A Second Chance at Mount Whitney

Back in May, after walking almost 800 miles north on the PCT from the Mexico border, I got to the base of Mount Whitney during a snowstorm. Realizing that a Whitney ascent wasn’t going to happen for me then, I sat in my tent and cried. The next day, I bailed out of the High Sierra, vowing that I would come back to do the John Muir Trail section (which extends from Yosemite to Mount Whitney) in the summer. I was determined to finish hiking my home state atop Mount Whitney, the tallest mountain in the contiguous United States. The mountain had evaded me once but it was going to happen, dammit…

The Worst Day of the Rest of Your Life

When you’re working towards a big goal, you will inevitably experience trials and tribulations. Life doesn’t always go your way—and that’s a good thing. If it did, you wouldn’t innovate and grow. You wouldn’t appreciate the little victories nearly as much. So this is just a reminder that whatever you’re struggling with right now on your path is part of a bigger story. Zoom out and take a deep breath. You’ll make it through.

“Bro Culture” in the Outdoor Community

There’s been a lot of talk recently about “bro culture” on long trails and in the outdoor industry in general. Last week, I experienced it firsthand on the Pacific Crest Trail—and the outcome wasn’t what I expected.

It’s OK to Need People.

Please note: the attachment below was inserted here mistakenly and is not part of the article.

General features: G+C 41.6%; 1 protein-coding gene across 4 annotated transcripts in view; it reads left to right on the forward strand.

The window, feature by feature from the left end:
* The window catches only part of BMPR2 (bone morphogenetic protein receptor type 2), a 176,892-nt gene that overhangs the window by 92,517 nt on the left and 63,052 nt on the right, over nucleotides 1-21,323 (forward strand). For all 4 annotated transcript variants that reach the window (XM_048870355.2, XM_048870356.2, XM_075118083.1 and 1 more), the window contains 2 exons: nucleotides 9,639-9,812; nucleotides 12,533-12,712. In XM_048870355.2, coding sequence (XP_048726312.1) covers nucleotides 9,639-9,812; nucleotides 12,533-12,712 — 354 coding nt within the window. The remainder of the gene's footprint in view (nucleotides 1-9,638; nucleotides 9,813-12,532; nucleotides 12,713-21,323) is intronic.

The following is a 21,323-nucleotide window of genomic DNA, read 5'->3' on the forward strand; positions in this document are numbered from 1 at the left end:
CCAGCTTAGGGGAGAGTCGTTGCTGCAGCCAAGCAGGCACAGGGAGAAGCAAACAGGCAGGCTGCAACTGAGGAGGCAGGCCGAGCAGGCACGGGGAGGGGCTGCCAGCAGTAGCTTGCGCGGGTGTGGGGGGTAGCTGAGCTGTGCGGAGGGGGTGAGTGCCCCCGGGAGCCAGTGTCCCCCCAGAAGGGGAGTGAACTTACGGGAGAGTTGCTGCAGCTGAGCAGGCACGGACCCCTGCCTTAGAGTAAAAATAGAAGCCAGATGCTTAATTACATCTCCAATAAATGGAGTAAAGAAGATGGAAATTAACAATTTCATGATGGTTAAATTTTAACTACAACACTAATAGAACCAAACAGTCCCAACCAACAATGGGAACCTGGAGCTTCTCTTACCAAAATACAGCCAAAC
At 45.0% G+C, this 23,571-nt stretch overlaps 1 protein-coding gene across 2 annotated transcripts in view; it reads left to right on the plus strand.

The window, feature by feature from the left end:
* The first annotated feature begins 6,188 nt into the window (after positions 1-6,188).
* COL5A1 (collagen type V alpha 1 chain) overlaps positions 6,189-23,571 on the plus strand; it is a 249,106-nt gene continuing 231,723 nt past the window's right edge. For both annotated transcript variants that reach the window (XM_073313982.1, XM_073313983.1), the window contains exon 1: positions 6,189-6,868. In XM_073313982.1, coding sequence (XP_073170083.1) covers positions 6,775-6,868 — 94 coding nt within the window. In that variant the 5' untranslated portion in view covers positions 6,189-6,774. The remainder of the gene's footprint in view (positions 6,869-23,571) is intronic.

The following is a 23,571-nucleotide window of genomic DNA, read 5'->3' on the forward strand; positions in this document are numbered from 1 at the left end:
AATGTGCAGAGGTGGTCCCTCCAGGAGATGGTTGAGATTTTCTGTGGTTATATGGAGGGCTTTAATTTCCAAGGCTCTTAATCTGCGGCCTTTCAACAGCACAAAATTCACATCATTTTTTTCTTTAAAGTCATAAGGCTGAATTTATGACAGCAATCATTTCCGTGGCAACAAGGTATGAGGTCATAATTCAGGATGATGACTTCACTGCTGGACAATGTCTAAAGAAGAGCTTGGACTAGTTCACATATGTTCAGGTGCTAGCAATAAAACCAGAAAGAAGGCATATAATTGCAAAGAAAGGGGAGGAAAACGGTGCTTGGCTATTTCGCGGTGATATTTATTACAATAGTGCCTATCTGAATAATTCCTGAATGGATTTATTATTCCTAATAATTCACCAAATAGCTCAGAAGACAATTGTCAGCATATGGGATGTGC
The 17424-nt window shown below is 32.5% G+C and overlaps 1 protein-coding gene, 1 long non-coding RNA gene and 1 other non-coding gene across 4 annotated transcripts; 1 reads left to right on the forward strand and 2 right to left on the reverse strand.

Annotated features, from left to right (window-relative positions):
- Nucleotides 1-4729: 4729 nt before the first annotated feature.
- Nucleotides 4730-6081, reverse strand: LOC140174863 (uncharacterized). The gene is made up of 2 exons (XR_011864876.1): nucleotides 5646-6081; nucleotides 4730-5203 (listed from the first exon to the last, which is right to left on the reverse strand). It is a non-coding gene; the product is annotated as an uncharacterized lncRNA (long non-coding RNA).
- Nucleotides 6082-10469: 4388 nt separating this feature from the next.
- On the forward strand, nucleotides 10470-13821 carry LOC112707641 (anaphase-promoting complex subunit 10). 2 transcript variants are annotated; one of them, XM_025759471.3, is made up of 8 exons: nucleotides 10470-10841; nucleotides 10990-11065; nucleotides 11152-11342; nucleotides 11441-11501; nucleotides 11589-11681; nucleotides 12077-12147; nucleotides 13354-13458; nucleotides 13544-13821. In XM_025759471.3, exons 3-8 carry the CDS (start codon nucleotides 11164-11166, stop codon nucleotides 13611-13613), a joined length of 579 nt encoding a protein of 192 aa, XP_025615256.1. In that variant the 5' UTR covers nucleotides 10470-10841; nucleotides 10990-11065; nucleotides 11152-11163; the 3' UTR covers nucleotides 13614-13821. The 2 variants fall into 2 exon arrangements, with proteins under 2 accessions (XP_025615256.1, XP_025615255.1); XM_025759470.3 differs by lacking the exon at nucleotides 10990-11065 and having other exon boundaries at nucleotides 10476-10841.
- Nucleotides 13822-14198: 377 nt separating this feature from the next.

For the past two days, I’ve hiked completely alone for the first time on my Pacific Crest Trail thruhike. Sure, there are lots of other hikers around—but I know none … Continue reading It’s OK to Need People.

Thruhiking is the Best Kind of Emotional Rollercoaster Coaster

Hiking thousands of miles and living outdoors for months isn’t always easy or fun. In fact, it’s uncomfortable most of the time. But that’s what makes moments of sheer joy like my experience on San Jacinto Mountain so profound. In my 31 years on this planet, I haven’t found anything else that makes me feel so alive.

How a Rattlesnake Reminded Me to Be Present

There is nothing quite like a rattlesnake to snap you out of your head and into my body. On Sunday, April 1st, I had my first encounter with an enormous Western Diamondback while hiking out of Scissors Crossing on the Pacific Crest Trail. I’m grateful for this snake for reminding me to pay attention to my surroundings and get out of my head. Being in your body means being present. At any moment, you could be challenged to take swift and immediate action in order to stay alive.

It’s Your Body—Start Living in It

Feeling your best doesn’t just mean “looking good.” It means, first and foremost, cherishing and nurturing the body that you’re in. It means, instead of holding yourself to some standard of external beauty, holding yourself to a certain standard of self-care. Is there something you can do this year that will get you out of your head and into the “soft animal of your body”—even just for a moment? If so, my friend, I urge you to do it. The world around you will be better for it.

hiker feet

How to Prepare Your Feet for a Thru-Hike

Feet are arguably the most important part of the body when it comes to hiking. Apparently, you will take 5 million steps over the course of a 2,000-mile through-hike. That’s no small feat! (Pun intended.) So here are a few things long distance hikers can do to prepare their feet for the journey ahead!

How Thru-Hiking Ruined My Life

Thanks to through-hiking, you learn that you can survive anything—as long as you believe in what you’re doing. However, if you want to be the kind of person who can keep your head down, obey authority even when you don’t agree, and “survive” a situation you don’t believe in (such as…well…mainstream society), through-hiking is NOT good training…